Under the new system, pay is determined through application of the NHS job evaluation scheme, which is a structured method of comparing job weight in order to allocate jobs within the pay structure. It covers the diverse range of demands present in NHS posts such as the knowledge, responsibility, skills and effort required for the job, rather than their historic job title or occupational group.
In order to assist the NHS with the job evaluation process, a number of common NHS jobs have been evaluated nationally and a process agreed by which local jobs can be matched to them where appropriate. These include a number of ambulance service jobs.
It is anticipated that under the new pay system most front line ambulance staff will receive significant increases in take-home pay from the combination of the new pay bands and system of unsocial hours payments being introduced alongside them.
Mr. Byrne: This information is not collected centrally in the format requested. Data on response times for South Yorkshire Ambulance Service National Health Service Trust, which covers the Sheffield area, is shown in the tables.
Further information can be found in the statistical bulletin, Ambulance services, England: 200405", which is available in the Library and on the Department's website at www.dh.gov.uk/assetRoot/04/11/36/041167.pdf.
|Percentage of category A calls responded to within eight minutes|
|Percentage of category A calls responded to within 14 to 19 minutes|
|Percentage of Category B and C calls responded to within 14 to 19 minutes|
|Percentage of urgent journeys with arrival time not more than 15 minutes late|
Mr. Lansley: To ask the Secretary of State for Health what additional resources she plans to provide from central budgets to support the implementation of Taking Healthcare to the Patient, Transforming NHS Ambulance Services, published on 30 June, broken down by major cost area.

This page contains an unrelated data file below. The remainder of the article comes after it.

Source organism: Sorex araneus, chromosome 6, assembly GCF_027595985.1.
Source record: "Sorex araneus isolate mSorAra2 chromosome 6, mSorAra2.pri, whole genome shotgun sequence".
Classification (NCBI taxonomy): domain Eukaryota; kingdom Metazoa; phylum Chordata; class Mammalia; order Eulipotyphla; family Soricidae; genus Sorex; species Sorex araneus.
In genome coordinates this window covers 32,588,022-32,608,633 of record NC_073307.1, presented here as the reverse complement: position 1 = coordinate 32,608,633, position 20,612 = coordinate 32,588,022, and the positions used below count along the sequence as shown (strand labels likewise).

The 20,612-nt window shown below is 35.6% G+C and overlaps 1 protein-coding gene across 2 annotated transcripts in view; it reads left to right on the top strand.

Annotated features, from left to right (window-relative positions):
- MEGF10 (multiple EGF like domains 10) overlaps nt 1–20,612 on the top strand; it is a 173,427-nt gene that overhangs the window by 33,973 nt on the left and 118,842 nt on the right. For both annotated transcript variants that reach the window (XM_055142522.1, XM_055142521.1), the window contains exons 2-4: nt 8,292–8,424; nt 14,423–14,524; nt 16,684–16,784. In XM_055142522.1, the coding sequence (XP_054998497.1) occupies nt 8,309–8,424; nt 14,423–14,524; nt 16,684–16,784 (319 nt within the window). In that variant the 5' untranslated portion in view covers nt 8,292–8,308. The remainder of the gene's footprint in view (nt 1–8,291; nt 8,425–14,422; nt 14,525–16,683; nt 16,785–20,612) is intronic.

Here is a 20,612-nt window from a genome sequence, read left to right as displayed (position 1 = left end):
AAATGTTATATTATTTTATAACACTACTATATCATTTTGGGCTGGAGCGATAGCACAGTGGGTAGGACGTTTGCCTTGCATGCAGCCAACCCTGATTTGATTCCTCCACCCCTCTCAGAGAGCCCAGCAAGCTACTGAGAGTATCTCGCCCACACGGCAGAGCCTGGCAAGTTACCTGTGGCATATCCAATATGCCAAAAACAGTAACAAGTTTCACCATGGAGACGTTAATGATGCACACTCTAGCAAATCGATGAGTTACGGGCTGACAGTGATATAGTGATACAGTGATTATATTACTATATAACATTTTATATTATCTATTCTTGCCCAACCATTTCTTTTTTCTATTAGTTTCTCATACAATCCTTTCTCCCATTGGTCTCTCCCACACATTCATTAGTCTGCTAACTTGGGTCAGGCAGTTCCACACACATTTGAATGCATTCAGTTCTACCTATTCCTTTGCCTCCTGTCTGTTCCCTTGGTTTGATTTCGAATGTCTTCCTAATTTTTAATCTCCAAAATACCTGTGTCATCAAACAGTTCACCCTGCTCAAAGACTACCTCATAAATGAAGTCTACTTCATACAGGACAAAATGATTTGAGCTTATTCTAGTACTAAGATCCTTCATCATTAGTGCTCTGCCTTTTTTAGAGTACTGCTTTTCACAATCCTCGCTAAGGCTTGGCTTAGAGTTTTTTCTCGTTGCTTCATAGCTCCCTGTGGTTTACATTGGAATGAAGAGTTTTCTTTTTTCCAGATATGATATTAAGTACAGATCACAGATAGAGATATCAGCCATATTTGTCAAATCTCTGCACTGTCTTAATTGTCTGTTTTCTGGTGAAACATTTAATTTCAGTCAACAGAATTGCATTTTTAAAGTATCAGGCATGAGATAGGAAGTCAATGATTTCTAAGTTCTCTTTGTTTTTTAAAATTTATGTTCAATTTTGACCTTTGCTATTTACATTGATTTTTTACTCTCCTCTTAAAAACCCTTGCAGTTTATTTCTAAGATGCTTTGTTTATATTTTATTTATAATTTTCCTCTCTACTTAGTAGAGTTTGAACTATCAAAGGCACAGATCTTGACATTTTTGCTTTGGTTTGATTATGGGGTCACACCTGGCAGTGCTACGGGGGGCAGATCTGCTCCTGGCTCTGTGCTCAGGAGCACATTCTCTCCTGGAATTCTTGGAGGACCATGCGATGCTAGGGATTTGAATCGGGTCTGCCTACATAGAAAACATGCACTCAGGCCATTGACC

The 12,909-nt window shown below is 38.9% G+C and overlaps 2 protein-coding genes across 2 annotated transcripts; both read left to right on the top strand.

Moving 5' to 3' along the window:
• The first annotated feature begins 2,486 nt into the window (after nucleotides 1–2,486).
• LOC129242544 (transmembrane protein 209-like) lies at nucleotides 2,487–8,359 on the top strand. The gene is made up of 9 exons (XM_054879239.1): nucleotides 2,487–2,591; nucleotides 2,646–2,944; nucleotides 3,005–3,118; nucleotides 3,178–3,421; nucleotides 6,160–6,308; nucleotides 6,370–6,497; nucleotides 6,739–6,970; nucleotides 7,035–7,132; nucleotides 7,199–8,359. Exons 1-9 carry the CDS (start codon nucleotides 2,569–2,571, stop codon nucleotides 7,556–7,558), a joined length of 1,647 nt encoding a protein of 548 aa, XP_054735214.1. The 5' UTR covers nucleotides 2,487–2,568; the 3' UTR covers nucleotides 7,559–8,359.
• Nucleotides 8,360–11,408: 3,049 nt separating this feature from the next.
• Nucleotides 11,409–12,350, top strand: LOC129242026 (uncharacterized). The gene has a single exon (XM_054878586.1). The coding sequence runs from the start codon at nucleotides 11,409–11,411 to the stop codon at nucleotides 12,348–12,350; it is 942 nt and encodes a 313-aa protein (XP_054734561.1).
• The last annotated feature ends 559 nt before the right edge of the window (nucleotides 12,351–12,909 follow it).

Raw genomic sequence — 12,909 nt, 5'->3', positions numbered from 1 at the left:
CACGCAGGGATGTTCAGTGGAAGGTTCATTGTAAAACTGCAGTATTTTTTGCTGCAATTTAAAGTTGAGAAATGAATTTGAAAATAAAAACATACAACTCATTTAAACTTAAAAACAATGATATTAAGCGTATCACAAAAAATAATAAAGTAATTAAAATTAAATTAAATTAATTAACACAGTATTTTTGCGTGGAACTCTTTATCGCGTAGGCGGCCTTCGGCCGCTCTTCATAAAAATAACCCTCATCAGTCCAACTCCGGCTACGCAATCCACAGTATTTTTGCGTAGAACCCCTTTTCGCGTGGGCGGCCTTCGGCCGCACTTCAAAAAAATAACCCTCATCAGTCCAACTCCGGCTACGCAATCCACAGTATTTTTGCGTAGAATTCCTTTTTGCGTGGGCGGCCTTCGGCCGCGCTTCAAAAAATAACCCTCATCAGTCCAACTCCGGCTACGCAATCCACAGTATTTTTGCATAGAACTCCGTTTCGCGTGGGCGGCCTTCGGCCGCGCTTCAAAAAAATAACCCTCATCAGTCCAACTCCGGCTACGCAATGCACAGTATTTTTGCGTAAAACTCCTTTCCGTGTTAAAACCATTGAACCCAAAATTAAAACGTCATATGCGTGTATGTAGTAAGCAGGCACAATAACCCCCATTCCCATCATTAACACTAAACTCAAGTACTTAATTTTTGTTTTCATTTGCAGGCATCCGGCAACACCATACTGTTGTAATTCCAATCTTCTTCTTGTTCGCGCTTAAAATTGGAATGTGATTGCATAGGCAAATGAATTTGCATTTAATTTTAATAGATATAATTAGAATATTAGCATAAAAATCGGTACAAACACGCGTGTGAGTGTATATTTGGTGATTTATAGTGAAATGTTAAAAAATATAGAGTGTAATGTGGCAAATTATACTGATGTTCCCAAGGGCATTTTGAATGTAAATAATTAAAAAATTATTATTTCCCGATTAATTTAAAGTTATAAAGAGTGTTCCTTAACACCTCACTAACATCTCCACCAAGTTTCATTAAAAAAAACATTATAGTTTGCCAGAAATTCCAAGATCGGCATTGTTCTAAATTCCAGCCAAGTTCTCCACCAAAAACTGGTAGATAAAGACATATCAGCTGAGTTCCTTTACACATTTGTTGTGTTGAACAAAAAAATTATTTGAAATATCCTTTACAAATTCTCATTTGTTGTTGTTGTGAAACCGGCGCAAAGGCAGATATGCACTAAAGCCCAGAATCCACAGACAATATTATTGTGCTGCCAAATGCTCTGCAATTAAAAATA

Mr. Byrne: It is for primary care trusts, with the support of strategic health authorities, to determine local funding priorities. The Department will support the national health service in driving efficiency gains through national procurements, outsourcing of appropriate support services, and reductions in the number of ambulance trusts and consequent savings in back-room costs. These efficiency gains will increase the resources available for front-line services. Where appropriate, work will be done at a national level to support the implementation of the review's recommendations.
My right hon. Friend, the then Secretary of State for Health (John Reid) met with Lancashire Ambulance Service Trust approximately three years ago. However, information relating to meetings with Departmental officials is not centrally available.
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Mr. Byrne: The statistical information submitted by ambulance trusts to the Department is set out in an annual statistical bulletin, Ambulance services, England: 200405", which is available in the Library and on the Department's website at www.dh.gov.uk/assetRoot/04/11/36/79/04113679.pdf. The information collected and published includes the number of 999 calls resulting in a response within eight minutes and the number resulting in a response within 14 minutes for urban services or 19 minutes for rural services.
Mr. Byrne: The Department collects information about the Lancashire Ambulance Service National Health Service Trust and all other ambulance services on an annual basis via the KA34 return form. This information is published in an annual statistical bulletin, which is available in the Library and on the Department's website at www.dh.gov.uk/assetRoot/04/11/36/79/04113679.pdf.